In Phil 4:11 and 12, the Apostle Paul stated: “I am not saying this out of need, for I have learned to be content regardless of my circumstances. I know how to live humbly, and I know how to abound. I am accustomed to any and every situation — to being filled and being hungry, to having plenty and having need.”
That’s the same motto that the founder of Wheel Power Christian Cyclist, Judy Bowman and her team live. Wheel Power is used as an acronym that stands for Witnessing, Helping, Evangelizing, Encouraging and Loving as we Press Onward to Eternal Rewards. The team of cyclist made a stop in Kilmichael and then in Winona to rest at First Baptist Church.
It’s not hard to miss the group, their neon flag shirts makes them stand out. They’re a group of Christians biking across America to tell about the goodness of Jesus Christ.
Wednesday, they continued to Greenville and then on to Crossett, Ark., where they will pick up more cyclists and continue to Los Angeles. The ride is an open ride, some traveling the entire 66-day trip and others traveling for a week or two before returning back home and to their lives. But, until then, they’re ultimate goal is to share the love of Jesus Christ with everyone.
The founder Judy Bowman began Wheel Power after being laid off from her job as an assistant dean at Liberty University. She said she was led to begin cycling across America proclaiming the good news of Jesus Christ.
“Everyone goes out in cars to witness, no one bikes and witnesses. So, I said, ‘Okay God, whatever you want me to do.’”
That was over 20 years ago, and Wheel Power is still going strong. Bowman said this tour is their reunion tour. She’s cycling to Los Angeles to her 50th class reunion and called her friends and asked them to join her in this ride.
As the Apostle Paul writes, in whatever state Bowman finds herself in, she’s content as well.
“Look what I found,” Bowman said holding out a quarter, dime, nickel and two pennies.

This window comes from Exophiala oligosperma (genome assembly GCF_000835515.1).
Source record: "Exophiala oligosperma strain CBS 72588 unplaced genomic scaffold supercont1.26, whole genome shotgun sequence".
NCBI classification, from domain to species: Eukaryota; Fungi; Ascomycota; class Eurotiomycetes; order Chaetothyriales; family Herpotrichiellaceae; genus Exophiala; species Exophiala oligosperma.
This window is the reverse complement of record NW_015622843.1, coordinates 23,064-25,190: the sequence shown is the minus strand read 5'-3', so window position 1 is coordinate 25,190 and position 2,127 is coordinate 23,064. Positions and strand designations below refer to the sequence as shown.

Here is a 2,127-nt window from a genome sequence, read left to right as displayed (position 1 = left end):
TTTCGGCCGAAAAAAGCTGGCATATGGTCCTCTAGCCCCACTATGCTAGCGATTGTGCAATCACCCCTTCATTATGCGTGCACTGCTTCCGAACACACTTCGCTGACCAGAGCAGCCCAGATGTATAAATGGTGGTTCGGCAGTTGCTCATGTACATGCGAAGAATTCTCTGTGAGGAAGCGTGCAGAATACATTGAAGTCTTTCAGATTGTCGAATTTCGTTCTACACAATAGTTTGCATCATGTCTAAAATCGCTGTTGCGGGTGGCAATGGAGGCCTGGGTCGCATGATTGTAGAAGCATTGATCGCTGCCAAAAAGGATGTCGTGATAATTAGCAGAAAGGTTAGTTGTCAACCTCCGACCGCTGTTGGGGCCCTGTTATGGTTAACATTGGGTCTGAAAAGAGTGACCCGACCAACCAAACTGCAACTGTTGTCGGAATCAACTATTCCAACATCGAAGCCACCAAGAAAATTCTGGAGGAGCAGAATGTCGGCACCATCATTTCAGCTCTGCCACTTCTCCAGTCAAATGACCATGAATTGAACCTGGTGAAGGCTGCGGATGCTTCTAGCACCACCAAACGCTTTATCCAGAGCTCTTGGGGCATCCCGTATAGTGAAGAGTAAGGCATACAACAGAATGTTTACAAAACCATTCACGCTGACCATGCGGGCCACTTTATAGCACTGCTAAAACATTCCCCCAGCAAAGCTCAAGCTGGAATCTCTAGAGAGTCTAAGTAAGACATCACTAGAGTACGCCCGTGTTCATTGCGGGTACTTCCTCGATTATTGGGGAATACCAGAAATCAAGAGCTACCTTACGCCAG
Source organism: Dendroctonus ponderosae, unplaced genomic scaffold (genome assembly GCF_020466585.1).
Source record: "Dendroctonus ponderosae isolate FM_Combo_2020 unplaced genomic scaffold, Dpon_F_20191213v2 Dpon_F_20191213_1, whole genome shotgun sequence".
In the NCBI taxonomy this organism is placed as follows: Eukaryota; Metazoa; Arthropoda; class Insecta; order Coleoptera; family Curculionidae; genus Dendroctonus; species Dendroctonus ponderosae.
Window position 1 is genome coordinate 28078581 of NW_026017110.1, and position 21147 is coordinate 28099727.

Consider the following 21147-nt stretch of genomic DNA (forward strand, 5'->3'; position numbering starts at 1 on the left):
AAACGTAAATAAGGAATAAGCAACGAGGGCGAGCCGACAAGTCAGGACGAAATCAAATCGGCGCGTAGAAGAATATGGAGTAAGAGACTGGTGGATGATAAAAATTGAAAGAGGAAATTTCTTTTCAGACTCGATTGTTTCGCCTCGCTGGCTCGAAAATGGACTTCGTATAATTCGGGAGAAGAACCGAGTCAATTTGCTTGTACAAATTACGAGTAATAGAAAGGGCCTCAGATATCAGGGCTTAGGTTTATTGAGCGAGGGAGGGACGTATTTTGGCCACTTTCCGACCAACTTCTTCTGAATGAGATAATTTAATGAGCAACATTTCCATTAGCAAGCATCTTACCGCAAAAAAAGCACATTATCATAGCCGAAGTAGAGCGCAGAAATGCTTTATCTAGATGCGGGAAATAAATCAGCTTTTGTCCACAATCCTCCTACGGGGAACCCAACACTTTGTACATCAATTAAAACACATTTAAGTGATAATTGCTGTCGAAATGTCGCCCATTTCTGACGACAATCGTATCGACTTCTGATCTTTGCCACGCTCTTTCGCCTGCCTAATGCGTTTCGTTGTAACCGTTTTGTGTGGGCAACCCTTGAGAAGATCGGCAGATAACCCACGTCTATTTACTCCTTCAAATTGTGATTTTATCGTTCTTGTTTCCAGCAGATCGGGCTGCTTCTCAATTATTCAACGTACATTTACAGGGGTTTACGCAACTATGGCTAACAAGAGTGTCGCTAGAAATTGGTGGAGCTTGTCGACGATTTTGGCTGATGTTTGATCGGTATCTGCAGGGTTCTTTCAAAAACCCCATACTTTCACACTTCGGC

To many people, it’s just change. It’s found in their couches, the bottom of a purse and probably thrown away, but for her, it’s provisions.
Donations have helped to provide a new trailer after they lost theirs as well as Elfie, a $12,000 solar powered trike that was donated to Bowman. She was excited about finding the quarters.
“It isn’t much. But, God will provide, He always does,” she said. “It won’t be enough to fill up the van because we have to drive, but it will be enough to fill us up.”
That faith isn’t seen much now and days. A child-like faith that God can do the impossible and all you have to do is believe. That’s the faith that Bowman has and that’s the faith her team has, not only in God but in her.
Bowman reaches out to churches for their lodging, and they agree -- providing them with a place to eat, sleep, shower and do their laundry. They have to constantly remain hydrated and right now, the sun is not their friend. But, they endure. They don’t get weary in doing good, they can’t.
In Winona, Edwin, Ron, Lola, Christy, Richard and Judy all stopped for a break. They are cycling along Highway 82. They began near Augusta, Ga. coming through Georgia and Alabama before entering Mississippi, stopping to rest in Columbus and then continued cycling up 82.
Along the way, another cyclist, Ron left the group to return back home to work. In Arkansas, they’ll pick up more cyclists before continuing on. Each cyclist has his or her own story of how they entered into the group.
Edwin, who’s from Alabama, met the cyclist group when they traveled through Southern Alabama.
“He met up with us one day, and we haven’t been able to get rid of him,” Bowman said.
“I met them at a Greyhound bus station,” Edwin said. He said his family were dairy farmers and when they got out of the business in 2003, he decided to bike.
“How long have I been a Christian?” Edwin said. “I’ve been in the church all my life, agreeing with what’s being said. But, I was 41 when Jesus told me He needed me to agree with Him and not to what was going on in church.”
And these are just a few of the riders that cycle across America with Bowman. They’re from all walks of life. They have no connections to each other or any ties. But, the journey that they’re all on, to hear “Well done, my good and faithful servant,” at the end of this life is what connects them. And their spirits are so infectious, people first stop to figure out who they are and what they are doing, and they end up staying, some telling stories of their own.
The cyclists are a living scripture of Jesus’ last commandment, “Therefore go and make disciples of all nations, baptizing them in the name of the Father and of the Son and of the Holy Spirit.”